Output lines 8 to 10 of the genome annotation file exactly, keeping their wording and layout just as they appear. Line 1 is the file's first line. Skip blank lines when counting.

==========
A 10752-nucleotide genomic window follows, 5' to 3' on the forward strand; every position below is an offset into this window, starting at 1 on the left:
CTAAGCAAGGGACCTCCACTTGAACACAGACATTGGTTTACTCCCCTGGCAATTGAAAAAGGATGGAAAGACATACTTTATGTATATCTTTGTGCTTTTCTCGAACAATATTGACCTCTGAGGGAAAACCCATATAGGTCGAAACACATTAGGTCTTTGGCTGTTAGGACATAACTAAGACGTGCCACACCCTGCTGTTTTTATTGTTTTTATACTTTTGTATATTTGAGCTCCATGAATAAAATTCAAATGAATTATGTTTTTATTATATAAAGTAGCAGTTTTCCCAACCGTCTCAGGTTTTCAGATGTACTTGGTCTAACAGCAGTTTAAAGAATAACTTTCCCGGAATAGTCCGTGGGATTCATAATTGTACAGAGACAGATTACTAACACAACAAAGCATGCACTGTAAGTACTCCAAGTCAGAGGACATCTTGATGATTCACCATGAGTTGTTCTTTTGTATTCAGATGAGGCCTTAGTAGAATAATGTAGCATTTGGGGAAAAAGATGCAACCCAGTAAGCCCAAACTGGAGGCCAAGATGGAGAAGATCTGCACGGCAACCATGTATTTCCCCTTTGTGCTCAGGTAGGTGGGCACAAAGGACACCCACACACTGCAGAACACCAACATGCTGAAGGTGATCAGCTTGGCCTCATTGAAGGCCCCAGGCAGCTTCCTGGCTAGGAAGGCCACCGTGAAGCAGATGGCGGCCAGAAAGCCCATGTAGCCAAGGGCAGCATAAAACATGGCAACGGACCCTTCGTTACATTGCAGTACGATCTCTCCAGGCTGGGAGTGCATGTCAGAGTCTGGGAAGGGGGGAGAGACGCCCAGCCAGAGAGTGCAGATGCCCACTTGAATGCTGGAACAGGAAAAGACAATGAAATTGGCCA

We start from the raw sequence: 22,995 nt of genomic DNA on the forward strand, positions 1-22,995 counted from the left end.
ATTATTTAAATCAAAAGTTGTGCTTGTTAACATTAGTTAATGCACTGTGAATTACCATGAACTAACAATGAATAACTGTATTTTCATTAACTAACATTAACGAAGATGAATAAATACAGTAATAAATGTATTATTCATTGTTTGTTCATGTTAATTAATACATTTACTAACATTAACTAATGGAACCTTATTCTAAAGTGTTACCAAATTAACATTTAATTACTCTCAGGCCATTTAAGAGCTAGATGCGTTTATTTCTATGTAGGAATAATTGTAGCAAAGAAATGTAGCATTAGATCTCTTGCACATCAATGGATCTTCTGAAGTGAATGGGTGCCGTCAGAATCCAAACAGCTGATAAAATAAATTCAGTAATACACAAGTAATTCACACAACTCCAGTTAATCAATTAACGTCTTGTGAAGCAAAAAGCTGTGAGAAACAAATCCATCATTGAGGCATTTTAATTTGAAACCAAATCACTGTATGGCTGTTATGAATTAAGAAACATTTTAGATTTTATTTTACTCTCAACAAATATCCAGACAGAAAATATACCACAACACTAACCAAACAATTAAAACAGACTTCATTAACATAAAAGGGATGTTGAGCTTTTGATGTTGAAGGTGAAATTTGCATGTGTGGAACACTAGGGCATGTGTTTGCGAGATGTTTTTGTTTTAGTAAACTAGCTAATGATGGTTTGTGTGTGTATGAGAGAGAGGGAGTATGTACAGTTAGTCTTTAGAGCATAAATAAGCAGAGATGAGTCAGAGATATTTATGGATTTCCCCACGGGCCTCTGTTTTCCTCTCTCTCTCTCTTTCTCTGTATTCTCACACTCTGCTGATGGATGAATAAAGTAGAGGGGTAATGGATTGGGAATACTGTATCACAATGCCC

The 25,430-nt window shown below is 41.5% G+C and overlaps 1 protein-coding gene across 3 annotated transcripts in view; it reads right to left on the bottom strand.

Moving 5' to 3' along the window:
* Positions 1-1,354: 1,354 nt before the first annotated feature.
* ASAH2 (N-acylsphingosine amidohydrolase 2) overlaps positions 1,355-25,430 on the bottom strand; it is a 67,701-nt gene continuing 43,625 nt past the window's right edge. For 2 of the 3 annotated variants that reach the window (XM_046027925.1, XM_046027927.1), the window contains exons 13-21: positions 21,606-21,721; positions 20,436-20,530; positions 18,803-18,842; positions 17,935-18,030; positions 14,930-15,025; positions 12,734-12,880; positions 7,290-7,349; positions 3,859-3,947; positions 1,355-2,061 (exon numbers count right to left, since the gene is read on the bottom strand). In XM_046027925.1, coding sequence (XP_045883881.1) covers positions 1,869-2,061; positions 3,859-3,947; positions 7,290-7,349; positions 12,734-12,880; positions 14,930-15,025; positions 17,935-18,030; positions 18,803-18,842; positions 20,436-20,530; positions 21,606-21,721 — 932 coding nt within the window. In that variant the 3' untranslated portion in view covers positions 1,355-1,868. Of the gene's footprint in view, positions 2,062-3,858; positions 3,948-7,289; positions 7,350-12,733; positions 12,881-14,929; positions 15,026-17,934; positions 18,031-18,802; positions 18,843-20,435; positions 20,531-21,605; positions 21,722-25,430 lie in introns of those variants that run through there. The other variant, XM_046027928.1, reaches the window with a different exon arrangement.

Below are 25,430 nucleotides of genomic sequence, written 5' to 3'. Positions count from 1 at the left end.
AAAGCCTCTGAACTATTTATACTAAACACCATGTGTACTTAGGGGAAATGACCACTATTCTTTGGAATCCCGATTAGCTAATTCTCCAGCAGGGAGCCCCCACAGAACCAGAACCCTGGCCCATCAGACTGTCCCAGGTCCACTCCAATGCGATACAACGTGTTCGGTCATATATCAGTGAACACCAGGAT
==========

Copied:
* ASAH2 (N-acylsphingosine amidohydrolase 2) overlaps positions 1,355-25,430 on the bottom strand; it is a 67,701-nt gene continuing 43,625 nt past the window's right edge. For 2 of the 3 annotated variants that reach the window (XM_046027925.1, XM_046027927.1), the window contains exons 13-21: positions 21,606-21,721; positions 20,436-20,530; positions 18,803-18,842; positions 17,935-18,030; positions 14,930-15,025; positions 12,734-12,880; positions 7,290-7,349; positions 3,859-3,947; positions 1,355-2,061 (exon numbers count right to left, since the gene is read on the bottom strand). In XM_046027925.1, coding sequence (XP_045883881.1) covers positions 1,869-2,061; positions 3,859-3,947; positions 7,290-7,349; positions 12,734-12,880; positions 14,930-15,025; positions 17,935-18,030; positions 18,803-18,842; positions 20,436-20,530; positions 21,606-21,721 — 932 coding nt within the window. In that variant the 3' untranslated portion in view covers positions 1,355-1,868. Of the gene's footprint in view, positions 2,062-3,858; positions 3,948-7,289; positions 7,350-12,733; positions 12,881-14,929; positions 15,026-17,934; positions 18,031-18,802; positions 18,843-20,435; positions 20,531-21,605; positions 21,722-25,430 lie in introns of those variants that run through there. The other variant, XM_046027928.1, reaches the window with a different exon arrangement.

Below are 25,430 nucleotides of genomic sequence, written 5' to 3'. Positions count from 1 at the left end.
AAAGCCTCTGAACTATTTATACTAAACACCATGTGTACTTAGGGGAAATGACCACTATTCTTTGGAATCCCGATTAGCTAATTCTCCAGCAGGGAGCCCCCACAGAACCAGAACCCTGGCCCATCAGACTGTCCCAGGTCCACTCCAATGCGATACAACGTGTTCGGTCATATATCAGTGAACACCAGGAT